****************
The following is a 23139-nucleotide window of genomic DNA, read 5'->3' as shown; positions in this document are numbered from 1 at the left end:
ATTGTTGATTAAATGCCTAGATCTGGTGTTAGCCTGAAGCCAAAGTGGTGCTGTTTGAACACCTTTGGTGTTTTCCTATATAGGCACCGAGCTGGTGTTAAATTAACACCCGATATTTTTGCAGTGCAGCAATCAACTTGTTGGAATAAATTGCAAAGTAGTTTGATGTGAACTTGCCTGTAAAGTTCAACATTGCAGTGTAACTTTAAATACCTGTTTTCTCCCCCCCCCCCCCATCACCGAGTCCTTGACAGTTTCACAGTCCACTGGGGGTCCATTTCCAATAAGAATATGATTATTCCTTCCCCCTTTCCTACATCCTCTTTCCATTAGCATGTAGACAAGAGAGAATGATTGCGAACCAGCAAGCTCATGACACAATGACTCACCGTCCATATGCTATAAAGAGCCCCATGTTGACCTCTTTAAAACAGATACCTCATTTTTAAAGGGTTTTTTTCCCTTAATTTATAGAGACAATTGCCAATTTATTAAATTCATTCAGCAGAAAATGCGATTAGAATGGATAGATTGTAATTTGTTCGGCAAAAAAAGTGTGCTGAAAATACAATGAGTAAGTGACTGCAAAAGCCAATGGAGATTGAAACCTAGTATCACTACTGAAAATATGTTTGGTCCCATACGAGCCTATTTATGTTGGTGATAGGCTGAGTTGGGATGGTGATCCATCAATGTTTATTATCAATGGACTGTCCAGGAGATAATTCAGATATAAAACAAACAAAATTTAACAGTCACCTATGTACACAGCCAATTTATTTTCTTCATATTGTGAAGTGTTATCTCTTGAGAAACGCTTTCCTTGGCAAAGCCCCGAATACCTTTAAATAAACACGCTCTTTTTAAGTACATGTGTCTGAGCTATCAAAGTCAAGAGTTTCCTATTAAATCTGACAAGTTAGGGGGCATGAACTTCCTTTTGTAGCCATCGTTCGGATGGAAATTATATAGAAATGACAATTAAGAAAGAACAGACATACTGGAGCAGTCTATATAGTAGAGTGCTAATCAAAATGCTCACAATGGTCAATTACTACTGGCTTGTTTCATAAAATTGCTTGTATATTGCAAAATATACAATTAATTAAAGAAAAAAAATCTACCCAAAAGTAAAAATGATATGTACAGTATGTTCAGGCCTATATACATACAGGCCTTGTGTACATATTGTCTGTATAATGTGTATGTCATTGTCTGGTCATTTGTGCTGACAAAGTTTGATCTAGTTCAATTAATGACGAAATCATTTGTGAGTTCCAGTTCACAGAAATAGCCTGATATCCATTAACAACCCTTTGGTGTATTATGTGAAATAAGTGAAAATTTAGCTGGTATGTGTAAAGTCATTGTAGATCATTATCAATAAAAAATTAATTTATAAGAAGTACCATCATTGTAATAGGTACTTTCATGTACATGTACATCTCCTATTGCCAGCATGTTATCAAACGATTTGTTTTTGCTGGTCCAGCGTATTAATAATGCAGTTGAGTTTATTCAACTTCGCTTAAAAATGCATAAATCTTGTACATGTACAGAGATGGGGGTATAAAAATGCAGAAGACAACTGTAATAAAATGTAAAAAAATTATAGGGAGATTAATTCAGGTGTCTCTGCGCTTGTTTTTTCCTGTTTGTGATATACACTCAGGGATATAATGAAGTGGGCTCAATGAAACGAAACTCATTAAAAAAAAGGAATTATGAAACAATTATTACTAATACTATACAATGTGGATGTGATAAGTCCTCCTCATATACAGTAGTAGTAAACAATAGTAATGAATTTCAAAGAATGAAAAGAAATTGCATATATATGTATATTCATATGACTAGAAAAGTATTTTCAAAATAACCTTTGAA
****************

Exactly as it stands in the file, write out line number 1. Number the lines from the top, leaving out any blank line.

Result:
The following is a 23139-nucleotide window of genomic DNA, read 5'->3' as shown; positions in this document are numbered from 1 at the left end: